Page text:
blueline (n): a mountain stream or brook inhabited solely by wild (see “native”) trout.
It was a stream I’d driven past dozens of times. But it was only after a fruitless day spent fishing a larger river that I really noticed it.
The clear brook, which amounted to barely a trickle, ran alongside a winding mountain road for a quarter-mile or so before bending back into the hills. It was so small and shallow that you could walk through portions of it without the water coming over your boots, and in most places you could straddle it without much of a stretch. And yet, as I discovered, there’s gold in these little mountain bluelines.
But let’s back up. The first question fly fishermen need to ask themselves before trekking up to any small Smoky Mountain stream is a simple one: Are you a quantity person or a quality person? Quantity, in this case, refers to size (which, if you’re heading to a typical Smoky Mountain blueline, is bound to be small).
Quality, on the other hand, refers to a fish’s physical beauty and pound-for-pound (or perhaps gram-for-gram) leaping ability. The wild brook trout that live in these hidden streams aren’t as dumb, or as weak, as they look. Sure, a 6-inch fish looks tiny when you net it, but if that fish happens to be 6 inches of wild “speck” and you’re fishing with a 2-weight rod (highly recommended) in a hole the size of a kiddie pool, it feels a lot bigger.
The point is this: While 99 percent of fishing stories are filled with boasts of how big a fisherman’s catch was, there’s a lot of fun to be had in the finesse game of chasing small fish.
On this particular day, I pulled into a gravel turnoff at around 7 p.m. It was midsummer, and the air was thick with insects. I strapped on a pair of sandals, grabbed my lightest rod (a 6-and-a-half-foot Orvis 2-weight—a “toy,” in the words of the man who sold it to me) and a box of dry flies, and scrambled down the bank to the tiny stream.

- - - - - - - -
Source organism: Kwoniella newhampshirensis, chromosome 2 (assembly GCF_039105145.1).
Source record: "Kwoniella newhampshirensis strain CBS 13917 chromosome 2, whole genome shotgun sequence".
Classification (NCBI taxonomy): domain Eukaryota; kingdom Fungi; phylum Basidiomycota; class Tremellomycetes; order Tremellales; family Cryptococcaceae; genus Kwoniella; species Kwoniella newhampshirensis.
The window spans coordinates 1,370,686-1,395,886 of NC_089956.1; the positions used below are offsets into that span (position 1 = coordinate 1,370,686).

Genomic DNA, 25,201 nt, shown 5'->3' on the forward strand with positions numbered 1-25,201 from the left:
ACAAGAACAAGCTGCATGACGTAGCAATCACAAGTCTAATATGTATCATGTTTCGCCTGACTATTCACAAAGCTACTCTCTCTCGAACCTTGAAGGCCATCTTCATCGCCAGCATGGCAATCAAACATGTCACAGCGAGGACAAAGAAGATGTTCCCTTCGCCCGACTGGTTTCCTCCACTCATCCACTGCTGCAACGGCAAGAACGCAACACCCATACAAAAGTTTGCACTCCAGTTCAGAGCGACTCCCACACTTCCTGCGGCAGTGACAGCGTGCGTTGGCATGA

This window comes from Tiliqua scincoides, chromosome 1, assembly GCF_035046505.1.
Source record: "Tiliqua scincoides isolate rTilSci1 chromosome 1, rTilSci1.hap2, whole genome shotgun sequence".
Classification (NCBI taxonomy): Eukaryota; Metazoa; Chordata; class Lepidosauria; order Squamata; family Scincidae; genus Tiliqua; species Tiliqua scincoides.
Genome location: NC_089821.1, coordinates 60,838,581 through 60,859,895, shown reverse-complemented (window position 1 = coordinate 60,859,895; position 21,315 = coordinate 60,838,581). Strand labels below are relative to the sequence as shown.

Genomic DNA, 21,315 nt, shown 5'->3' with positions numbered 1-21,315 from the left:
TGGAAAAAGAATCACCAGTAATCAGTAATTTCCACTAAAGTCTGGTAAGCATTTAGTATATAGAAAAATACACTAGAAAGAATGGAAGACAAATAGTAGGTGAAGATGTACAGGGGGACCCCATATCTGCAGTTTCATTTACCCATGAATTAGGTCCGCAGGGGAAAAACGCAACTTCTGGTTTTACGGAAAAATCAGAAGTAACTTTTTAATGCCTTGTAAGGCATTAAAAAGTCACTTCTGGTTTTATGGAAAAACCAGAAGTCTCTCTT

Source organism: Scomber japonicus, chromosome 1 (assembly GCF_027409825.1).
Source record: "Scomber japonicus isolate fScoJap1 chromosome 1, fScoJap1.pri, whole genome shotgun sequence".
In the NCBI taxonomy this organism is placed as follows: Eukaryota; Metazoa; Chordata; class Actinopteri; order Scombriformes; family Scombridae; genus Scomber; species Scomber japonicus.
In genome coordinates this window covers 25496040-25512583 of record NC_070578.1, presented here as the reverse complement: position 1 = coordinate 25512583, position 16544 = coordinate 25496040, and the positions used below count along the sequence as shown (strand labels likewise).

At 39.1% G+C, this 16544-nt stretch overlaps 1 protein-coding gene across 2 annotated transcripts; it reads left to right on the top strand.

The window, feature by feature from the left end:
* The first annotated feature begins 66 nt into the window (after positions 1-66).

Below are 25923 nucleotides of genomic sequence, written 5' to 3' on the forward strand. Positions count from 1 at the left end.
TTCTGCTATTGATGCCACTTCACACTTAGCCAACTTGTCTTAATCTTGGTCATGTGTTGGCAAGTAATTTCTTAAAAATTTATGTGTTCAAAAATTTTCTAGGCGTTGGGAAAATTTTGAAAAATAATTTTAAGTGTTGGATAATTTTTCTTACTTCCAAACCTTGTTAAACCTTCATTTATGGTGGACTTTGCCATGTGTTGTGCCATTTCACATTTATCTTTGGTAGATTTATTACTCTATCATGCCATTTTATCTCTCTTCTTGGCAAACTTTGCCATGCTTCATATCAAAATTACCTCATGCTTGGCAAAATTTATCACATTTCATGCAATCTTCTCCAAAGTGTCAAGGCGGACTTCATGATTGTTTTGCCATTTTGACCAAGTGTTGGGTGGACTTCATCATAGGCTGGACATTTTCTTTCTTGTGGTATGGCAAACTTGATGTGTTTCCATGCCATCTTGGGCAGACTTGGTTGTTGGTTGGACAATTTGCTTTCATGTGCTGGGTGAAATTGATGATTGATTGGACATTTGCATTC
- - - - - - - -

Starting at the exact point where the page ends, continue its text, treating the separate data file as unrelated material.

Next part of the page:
Following the water to a spot a few hundred yards from the road, I began by tying on a size 22 Adams (roughly the size of the head of a pin) onto an 8X tippet (roughly the diameter of a human hair) and dangled the line—no room for a cast—into a rock pool the size of a bathtub. A little twitch and I had my first catch: a 4-inch, wild brook trout. Beautiful.
Southern Appalachian brook trout are a unique genetic strain. They don’t grow nearly as big as the brookies of Maine or the Rocky Mountains, but their colors—blue, violet, blazing orange and golden—are unmatched. Through conservation efforts like Trout Unlimited’s “Back the Brookie” initiative, they have begun to make a rebound in the region. Last year, many streams in the Great Smoky Mountains National Park were opened to brook-trout fishing for the first time in years.
And while you’re legally allowed to keep a small limit on some streams, I would never dream of doing anything with a wild brookie except releasing it back into the water with all the care due a fish so beautiful. They’re too small for a meal and too pretty to harm.
That evening, as dusk fell, the water literally boiled with tiny “specks” slashing the surface as they went after rising mayflies, caddis and stoneflies. I went through a dozen different dry flies, and all of them brought multiple hits.
Close to dusk, I finally hit the jackpot. I pulled in a three-quarter-inch brook trout on a size 10 stonefly imitation. Basically, I caught a fish half the size of my pinkie on a fly the size of my thumb. If that tells you anything, it gives an idea of the spirit of these fish.
When you fish for brook trout, bring the smallest gear you can find. Make a quiet approach and forget about your back cast. Most Smoky Mountain bluelines won’t give you room to take out more than 10 to 15 feet of line.
And finally, make sure the camera you’ve brought has a good zoom on it.
[Sam Wardle lives in Asheville.]